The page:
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Timecrimes Gets Remade Already







Timecrimes gets a remakeThere must be a bug in Hollywood to see and instantly remake any Spanish horror films for us stupid Americans. Cause you know how we hate subtitles. Variety got word that United Artists just scored the remake rights for Timecrimes, the Spanish horror film that debuted at Sundance on Friday night.

Magnolia has the rights to distribute the film here in the U.S. after it’s debut, so hopefully they’ll get it out there before the remake is done. Timecrimes is about a man who innocently wants to get a bit closer to a naked woman he sees sunbathing, but is instead attacked by a maniac and forced to take refuge in a nearby laboratory. He hides inside a peculiar device but when he emerges, he finds out it’s hours earlier. And that’s only the beginning of the man’s time-related troubles.

It is good to know, at least, that American Gangster writer Steve Zaillian is producing and will likely pen the remake's outline, since he's got some mad skills. And hell, I’ve not heard much about the original, save that the director made some really good shorts early in his career, so maybe this one will benefit from a redo. Gotta keep hope alive, right? Check out some stills and the trailer for the original below and keep it here for more on the remake front as it comes down the line!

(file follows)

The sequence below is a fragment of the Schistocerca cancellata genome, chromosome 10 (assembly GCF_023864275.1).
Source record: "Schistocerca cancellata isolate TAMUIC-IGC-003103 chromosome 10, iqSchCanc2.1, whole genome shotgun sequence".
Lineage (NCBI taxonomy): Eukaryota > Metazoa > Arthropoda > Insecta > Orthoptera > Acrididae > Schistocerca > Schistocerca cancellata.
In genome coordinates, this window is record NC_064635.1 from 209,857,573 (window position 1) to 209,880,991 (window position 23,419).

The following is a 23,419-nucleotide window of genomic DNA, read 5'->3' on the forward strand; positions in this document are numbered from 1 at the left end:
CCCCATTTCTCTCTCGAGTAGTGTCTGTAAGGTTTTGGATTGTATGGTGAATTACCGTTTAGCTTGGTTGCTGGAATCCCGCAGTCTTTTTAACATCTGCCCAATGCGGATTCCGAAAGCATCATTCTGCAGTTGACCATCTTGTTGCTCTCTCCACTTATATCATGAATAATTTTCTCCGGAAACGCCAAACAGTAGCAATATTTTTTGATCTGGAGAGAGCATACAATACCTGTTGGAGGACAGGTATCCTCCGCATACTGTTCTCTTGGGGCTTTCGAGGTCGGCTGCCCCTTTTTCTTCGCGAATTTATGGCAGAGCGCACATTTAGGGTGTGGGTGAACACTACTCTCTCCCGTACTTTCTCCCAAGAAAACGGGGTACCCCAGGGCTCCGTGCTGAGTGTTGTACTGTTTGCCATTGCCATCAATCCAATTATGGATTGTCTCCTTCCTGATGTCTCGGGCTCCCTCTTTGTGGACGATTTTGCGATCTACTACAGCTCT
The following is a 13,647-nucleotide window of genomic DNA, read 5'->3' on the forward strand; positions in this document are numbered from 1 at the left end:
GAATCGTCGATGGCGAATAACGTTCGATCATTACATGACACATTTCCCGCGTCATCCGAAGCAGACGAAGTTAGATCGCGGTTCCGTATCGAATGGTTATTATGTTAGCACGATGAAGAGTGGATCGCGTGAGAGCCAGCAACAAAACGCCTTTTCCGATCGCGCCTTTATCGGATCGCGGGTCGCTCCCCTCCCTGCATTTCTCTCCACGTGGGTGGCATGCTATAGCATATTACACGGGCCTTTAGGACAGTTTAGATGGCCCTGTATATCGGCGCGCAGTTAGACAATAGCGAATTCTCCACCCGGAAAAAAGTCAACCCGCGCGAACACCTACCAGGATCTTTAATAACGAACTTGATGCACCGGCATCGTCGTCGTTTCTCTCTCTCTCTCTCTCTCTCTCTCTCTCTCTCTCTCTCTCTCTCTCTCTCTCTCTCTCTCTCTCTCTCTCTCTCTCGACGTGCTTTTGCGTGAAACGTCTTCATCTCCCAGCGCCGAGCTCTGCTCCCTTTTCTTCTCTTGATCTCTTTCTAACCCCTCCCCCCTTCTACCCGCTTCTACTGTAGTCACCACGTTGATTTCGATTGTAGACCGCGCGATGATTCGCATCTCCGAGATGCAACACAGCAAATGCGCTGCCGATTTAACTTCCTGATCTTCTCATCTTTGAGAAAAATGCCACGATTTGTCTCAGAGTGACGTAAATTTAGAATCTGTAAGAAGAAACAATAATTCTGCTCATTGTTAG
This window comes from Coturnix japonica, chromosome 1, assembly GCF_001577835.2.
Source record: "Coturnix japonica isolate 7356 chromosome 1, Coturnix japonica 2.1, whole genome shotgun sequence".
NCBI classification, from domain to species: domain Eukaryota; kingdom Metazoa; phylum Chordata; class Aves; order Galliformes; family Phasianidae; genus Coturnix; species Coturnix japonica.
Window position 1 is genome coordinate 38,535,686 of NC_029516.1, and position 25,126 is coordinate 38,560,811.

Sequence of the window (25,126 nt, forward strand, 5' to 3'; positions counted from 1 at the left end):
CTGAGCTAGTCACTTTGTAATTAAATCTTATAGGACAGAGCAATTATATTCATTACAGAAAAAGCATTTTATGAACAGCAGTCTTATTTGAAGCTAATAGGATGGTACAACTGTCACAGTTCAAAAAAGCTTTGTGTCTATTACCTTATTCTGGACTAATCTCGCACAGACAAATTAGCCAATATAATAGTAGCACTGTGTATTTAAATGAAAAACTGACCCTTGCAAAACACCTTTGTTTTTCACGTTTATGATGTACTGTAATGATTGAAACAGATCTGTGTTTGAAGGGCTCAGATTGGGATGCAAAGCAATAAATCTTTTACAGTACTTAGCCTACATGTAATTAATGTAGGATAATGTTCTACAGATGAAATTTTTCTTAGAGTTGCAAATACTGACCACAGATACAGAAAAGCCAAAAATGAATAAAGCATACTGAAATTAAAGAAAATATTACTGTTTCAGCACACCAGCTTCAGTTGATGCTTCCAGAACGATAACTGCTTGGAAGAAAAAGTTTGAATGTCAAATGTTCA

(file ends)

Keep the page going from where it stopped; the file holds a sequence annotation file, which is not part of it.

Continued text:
Timecrimes gets a remake Timecrimes gets a remake

Timecrimes gets a remake Timecrimes gets a remake

Timecrimes gets a remake Timecrimes gets a remake

- Johnny Butane

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Chainsaw's picture

No, I hear what you're laying down, Canie. I haven't seen any movie walkouts personally, but any movie I've seen subtitled usually was a week or so after it opened, so the usual herd was already thinned out by then.

I've had people I work with and people who are my family actually say they wouldn't see a movie if there were subtitles in it, because they don't go to movies to read. Seriously.

If you wouldn't go to a movie because of that reasoning, then you shouldn't go to movies period.


Submitted by Chainsaw on Mon, 01/21/2008 - 8:22am.